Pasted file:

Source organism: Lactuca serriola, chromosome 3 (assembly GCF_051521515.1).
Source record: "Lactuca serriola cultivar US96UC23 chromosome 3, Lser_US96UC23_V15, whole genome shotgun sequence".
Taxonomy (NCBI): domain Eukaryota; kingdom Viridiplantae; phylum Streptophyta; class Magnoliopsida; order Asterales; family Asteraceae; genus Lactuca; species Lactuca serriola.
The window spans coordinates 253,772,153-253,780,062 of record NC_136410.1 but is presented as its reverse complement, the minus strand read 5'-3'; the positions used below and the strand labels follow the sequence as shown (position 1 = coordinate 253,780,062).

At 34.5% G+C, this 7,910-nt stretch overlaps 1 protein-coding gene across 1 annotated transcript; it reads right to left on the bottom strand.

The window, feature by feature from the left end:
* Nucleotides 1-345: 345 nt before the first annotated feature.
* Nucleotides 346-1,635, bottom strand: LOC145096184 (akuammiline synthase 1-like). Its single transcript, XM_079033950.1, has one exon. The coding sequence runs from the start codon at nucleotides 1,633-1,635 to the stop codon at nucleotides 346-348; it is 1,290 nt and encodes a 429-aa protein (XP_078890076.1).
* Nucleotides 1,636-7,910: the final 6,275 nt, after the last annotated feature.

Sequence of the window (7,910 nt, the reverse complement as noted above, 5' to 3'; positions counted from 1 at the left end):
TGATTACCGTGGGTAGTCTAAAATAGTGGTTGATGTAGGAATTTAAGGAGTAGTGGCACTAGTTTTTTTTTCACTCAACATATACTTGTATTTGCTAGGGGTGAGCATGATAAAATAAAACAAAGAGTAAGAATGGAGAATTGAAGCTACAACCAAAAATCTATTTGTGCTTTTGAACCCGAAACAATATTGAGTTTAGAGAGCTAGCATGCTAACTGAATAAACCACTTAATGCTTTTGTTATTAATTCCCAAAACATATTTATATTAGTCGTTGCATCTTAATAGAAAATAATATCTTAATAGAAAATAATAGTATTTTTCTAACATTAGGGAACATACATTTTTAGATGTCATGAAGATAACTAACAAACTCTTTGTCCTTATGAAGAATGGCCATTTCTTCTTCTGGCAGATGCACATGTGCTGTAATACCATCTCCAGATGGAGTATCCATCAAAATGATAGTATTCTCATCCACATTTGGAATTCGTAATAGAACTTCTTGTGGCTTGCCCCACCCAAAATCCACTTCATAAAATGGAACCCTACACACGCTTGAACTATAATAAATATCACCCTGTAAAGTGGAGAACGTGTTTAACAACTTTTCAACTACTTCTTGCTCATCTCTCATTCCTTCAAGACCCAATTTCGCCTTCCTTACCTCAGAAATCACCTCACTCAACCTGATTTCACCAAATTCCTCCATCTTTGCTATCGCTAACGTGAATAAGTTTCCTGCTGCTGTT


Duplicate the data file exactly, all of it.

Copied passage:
Source organism: Lactuca serriola, chromosome 3 (assembly GCF_051521515.1).
Source record: "Lactuca serriola cultivar US96UC23 chromosome 3, Lser_US96UC23_V15, whole genome shotgun sequence".
Taxonomy (NCBI): domain Eukaryota; kingdom Viridiplantae; phylum Streptophyta; class Magnoliopsida; order Asterales; family Asteraceae; genus Lactuca; species Lactuca serriola.
The window spans coordinates 253,772,153-253,780,062 of record NC_136410.1 but is presented as its reverse complement, the minus strand read 5'-3'; the positions used below and the strand labels follow the sequence as shown (position 1 = coordinate 253,780,062).

At 34.5% G+C, this 7,910-nt stretch overlaps 1 protein-coding gene across 1 annotated transcript; it reads right to left on the bottom strand.

The window, feature by feature from the left end:
* Nucleotides 1-345: 345 nt before the first annotated feature.
* Nucleotides 346-1,635, bottom strand: LOC145096184 (akuammiline synthase 1-like). Its single transcript, XM_079033950.1, has one exon. The coding sequence runs from the start codon at nucleotides 1,633-1,635 to the stop codon at nucleotides 346-348; it is 1,290 nt and encodes a 429-aa protein (XP_078890076.1).
* Nucleotides 1,636-7,910: the final 6,275 nt, after the last annotated feature.

Sequence of the window (7,910 nt, the reverse complement as noted above, 5' to 3'; positions counted from 1 at the left end):
TGATTACCGTGGGTAGTCTAAAATAGTGGTTGATGTAGGAATTTAAGGAGTAGTGGCACTAGTTTTTTTTTCACTCAACATATACTTGTATTTGCTAGGGGTGAGCATGATAAAATAAAACAAAGAGTAAGAATGGAGAATTGAAGCTACAACCAAAAATCTATTTGTGCTTTTGAACCCGAAACAATATTGAGTTTAGAGAGCTAGCATGCTAACTGAATAAACCACTTAATGCTTTTGTTATTAATTCCCAAAACATATTTATATTAGTCGTTGCATCTTAATAGAAAATAATATCTTAATAGAAAATAATAGTATTTTTCTAACATTAGGGAACATACATTTTTAGATGTCATGAAGATAACTAACAAACTCTTTGTCCTTATGAAGAATGGCCATTTCTTCTTCTGGCAGATGCACATGTGCTGTAATACCATCTCCAGATGGAGTATCCATCAAAATGATAGTATTCTCATCCACATTTGGAATTCGTAATAGAACTTCTTGTGGCTTGCCCCACCCAAAATCCACTTCATAAAATGGAACCCTACACACGCTTGAACTATAATAAATATCACCCTGTAAAGTGGAGAACGTGTTTAACAACTTTTCAACTACTTCTTGCTCATCTCTCATTCCTTCAAGACCCAATTTCGCCTTCCTTACCTCAGAAATCACCTCACTCAACCTGATTTCACCAAATTCCTCCATCTTTGCTATCGCTAACGTGAATAAGTTTCCTGCTGCTGTT